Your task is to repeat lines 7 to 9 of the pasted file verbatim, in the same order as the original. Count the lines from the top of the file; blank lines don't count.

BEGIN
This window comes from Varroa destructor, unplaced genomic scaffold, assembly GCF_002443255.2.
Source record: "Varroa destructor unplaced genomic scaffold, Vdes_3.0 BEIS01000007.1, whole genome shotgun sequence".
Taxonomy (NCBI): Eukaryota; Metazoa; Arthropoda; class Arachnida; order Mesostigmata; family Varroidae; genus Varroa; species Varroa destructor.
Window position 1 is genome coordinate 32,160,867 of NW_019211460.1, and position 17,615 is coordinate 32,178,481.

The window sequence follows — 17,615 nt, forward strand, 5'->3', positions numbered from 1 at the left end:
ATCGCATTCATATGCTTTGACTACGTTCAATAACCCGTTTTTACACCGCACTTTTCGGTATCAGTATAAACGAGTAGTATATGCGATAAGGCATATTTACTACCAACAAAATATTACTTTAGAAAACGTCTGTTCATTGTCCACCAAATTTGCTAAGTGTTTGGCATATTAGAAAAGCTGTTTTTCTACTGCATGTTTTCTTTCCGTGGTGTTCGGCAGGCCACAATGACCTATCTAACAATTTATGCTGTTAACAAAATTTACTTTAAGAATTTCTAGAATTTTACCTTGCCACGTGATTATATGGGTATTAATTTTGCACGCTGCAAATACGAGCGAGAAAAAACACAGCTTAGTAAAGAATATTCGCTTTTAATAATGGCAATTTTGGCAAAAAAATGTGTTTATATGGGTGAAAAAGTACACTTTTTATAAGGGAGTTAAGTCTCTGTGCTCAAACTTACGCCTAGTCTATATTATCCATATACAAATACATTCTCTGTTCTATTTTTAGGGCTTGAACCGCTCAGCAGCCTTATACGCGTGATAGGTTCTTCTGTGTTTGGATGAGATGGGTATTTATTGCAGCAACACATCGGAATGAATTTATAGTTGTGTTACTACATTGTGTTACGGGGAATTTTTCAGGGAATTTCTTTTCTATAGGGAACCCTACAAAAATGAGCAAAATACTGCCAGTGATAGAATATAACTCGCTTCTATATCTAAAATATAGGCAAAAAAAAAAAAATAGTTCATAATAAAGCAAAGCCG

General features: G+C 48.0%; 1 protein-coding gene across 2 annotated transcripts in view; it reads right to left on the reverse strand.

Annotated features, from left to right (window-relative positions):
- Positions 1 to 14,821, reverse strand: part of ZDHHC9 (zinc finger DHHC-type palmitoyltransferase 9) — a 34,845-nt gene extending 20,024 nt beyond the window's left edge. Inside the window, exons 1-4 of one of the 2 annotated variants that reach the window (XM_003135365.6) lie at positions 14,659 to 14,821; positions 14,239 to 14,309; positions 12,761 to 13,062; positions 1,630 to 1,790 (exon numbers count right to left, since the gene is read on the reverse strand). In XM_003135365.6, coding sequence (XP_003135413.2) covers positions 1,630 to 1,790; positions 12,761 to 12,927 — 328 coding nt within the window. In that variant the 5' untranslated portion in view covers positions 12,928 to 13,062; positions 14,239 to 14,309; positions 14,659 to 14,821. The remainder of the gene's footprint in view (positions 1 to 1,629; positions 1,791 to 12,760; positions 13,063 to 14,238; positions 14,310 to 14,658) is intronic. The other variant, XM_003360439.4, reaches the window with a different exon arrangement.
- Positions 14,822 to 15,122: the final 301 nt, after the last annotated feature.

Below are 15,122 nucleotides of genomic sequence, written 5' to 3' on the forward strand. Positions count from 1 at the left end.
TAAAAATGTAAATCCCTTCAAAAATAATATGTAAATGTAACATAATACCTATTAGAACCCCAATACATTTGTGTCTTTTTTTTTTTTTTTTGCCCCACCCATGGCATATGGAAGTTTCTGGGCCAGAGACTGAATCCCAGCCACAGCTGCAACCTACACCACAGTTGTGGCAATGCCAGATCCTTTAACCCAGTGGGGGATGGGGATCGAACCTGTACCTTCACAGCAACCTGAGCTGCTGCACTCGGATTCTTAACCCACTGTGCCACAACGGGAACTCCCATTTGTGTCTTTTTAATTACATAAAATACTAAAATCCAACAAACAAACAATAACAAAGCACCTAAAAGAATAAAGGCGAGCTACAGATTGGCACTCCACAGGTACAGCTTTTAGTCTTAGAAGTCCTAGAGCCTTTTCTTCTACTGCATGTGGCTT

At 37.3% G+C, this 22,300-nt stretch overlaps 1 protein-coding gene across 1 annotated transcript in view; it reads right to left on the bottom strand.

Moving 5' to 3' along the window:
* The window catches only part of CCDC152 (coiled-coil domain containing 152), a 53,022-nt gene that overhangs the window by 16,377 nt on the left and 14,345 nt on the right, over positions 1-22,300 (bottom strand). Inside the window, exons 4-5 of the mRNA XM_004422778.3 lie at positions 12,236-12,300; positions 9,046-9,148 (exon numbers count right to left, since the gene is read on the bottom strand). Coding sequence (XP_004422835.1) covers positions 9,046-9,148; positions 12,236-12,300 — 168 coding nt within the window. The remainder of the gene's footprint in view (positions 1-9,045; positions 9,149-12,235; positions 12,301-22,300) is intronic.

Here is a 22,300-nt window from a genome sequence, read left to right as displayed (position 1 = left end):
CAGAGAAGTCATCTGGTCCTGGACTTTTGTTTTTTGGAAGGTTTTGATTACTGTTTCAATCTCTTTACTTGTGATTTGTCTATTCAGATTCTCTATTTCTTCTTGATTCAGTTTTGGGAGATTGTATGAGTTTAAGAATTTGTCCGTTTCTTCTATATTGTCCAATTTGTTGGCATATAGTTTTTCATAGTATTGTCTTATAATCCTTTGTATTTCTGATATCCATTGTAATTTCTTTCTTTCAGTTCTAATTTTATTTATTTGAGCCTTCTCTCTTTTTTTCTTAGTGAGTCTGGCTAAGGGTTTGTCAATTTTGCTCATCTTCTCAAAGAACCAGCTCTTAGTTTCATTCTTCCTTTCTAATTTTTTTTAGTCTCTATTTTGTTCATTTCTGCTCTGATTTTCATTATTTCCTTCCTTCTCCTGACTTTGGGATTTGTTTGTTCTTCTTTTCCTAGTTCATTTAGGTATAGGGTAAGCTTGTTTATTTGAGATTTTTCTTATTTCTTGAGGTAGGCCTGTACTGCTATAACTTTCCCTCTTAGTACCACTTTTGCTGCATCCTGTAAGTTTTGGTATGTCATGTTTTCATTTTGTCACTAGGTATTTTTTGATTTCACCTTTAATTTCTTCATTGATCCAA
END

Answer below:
General features: G+C 48.0%; 1 protein-coding gene across 2 annotated transcripts in view; it reads right to left on the reverse strand.

Annotated features, from left to right (window-relative positions):
- Positions 1 to 14,821, reverse strand: part of ZDHHC9 (zinc finger DHHC-type palmitoyltransferase 9) — a 34,845-nt gene extending 20,024 nt beyond the window's left edge. Inside the window, exons 1-4 of one of the 2 annotated variants that reach the window (XM_003135365.6) lie at positions 14,659 to 14,821; positions 14,239 to 14,309; positions 12,761 to 13,062; positions 1,630 to 1,790 (exon numbers count right to left, since the gene is read on the reverse strand). In XM_003135365.6, coding sequence (XP_003135413.2) covers positions 1,630 to 1,790; positions 12,761 to 12,927 — 328 coding nt within the window. In that variant the 5' untranslated portion in view covers positions 12,928 to 13,062; positions 14,239 to 14,309; positions 14,659 to 14,821. The remainder of the gene's footprint in view (positions 1 to 1,629; positions 1,791 to 12,760; positions 13,063 to 14,238; positions 14,310 to 14,658) is intronic. The other variant, XM_003360439.4, reaches the window with a different exon arrangement.